Le Corbusier / Unité, Planche 4 Présenté par Gutan Art Gallery

LE CORBUSIER - Unité, Planche 4

Présenté par Gutan Art Gallery

  • Année
  • Technique
    Eau-forte et aquatinte
  • Dimensions de l'image
    0,0 x 0,0 cm / 0.0 x 0.0 in
  • Dimensions du papier
    57,0 x 45,2 cm / 22.4 x 17.8 in
  • Tirage
  • Prix
    4 500 euros (€)
  • Référence
    Sans référence
  • Visite(s)
  • État
LE CORBUSIER - Unité, Planche 4

etching and aquatint on Rives paper, edited in 1965
Limited Edition of 130 copies plus 30 in roman numbers
Hand signed in pencil by artist lower right
and numbered 50/130 lower left
Paper size: 57 x 45,2 cm
Framed size: 66 x 54,5 x 5 cm

Printed by Atelier Crommelynck and published by Editions A. C. Mazo & Cie both in Paris, France

In good conditions, some slight paper oxidation

A regular certificate of Authenticity and legitimate provenience is provided,

We offer professional packaging and tracked and insured shipping with DHL courier ,
Shipping costs are included

about work:
In 1965, Le Corbusier revisited a series of pastel sketches he drew a decade earlier in 1953, turning them into a portfolio of 20 etchings and aquatints known as “Unité, Planche.” Produced in collaboration with Atelier Crommelynck printing workshop in Paris, the “Unité, Planche” works are an homage to the Purism art movement, which Le Corbusier founded alongside the artist Amédée Ozenfant in the 1910s and ’20s. As a Purist, Le Corbusier wanted to simplify the extravagant geometric abstractions of the Cubists, instead using organic, elemental shapes to create still lifes and portraits of women—both of which can be found in “Unité, Planche.” While some of the prints in “Unité, Planche” are black and white, many others feature technicolor backgrounds. After all, Le Corbusier once said, “Color is an immediate and spontaneous expression of life.”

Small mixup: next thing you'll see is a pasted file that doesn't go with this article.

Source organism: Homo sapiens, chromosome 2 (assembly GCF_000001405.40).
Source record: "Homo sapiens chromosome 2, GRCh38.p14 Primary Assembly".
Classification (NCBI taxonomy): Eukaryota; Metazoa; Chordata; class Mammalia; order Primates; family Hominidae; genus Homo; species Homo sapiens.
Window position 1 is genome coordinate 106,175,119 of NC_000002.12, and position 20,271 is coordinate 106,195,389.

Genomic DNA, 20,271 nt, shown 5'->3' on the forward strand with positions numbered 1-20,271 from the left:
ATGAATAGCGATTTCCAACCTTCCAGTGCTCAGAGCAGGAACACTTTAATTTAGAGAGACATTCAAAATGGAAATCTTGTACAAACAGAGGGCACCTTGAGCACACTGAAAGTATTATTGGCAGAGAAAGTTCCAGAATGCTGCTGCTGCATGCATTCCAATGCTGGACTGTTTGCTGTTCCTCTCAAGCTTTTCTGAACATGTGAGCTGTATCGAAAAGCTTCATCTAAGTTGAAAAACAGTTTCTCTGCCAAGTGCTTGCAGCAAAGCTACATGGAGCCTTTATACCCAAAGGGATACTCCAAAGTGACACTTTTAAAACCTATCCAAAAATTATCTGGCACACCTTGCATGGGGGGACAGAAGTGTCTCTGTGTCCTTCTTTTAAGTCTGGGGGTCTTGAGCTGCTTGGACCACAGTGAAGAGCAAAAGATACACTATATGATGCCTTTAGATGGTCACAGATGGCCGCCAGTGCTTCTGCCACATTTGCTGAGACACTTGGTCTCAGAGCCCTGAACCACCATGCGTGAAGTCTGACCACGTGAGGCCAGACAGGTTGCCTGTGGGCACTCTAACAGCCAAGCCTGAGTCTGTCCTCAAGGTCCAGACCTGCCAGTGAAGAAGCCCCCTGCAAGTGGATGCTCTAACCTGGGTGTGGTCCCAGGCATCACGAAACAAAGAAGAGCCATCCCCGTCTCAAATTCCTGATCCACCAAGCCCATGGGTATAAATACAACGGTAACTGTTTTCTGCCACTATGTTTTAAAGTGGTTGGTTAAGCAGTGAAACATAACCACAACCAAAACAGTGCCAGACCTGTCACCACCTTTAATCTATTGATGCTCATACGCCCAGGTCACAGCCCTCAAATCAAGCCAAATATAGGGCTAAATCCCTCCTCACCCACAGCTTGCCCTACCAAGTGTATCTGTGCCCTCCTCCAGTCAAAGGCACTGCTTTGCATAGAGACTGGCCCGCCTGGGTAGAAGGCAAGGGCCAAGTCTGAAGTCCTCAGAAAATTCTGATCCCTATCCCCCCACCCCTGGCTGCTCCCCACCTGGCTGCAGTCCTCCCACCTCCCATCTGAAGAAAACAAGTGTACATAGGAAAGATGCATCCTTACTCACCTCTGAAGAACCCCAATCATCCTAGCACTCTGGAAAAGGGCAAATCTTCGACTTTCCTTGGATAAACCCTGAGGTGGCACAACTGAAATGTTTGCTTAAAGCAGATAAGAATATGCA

about artist:
Born Charles-Édouard Jeanneret, visionary architect and designer Le Corbusier developed new models for post-industrial urban living. He based his design philosophy on systems of proportion, modularity, and geometry; these principles infiltrated his writing, theory, and painting, as well as urban planning. Though Le Corbusier took inspiration from historical architects such as Vitruvius, Leonardo da Vinci, and Leon Battista Alberti—polymaths who similarly explored the relationship between the body and the built environment—his designs were decidedly modern and unembellished. His buildings have been erected in France, India, Japan, and beyond. As a painter, Le Corbusier co-founded the early 20th-century Purist movement, which dictated that objects should be depicted in their most pared-back forms. He later embraced a more abstract sensibility centered on lines, shadows, and curvilinear shapes. At auction, Le Corbusier’s work has sold for millions.

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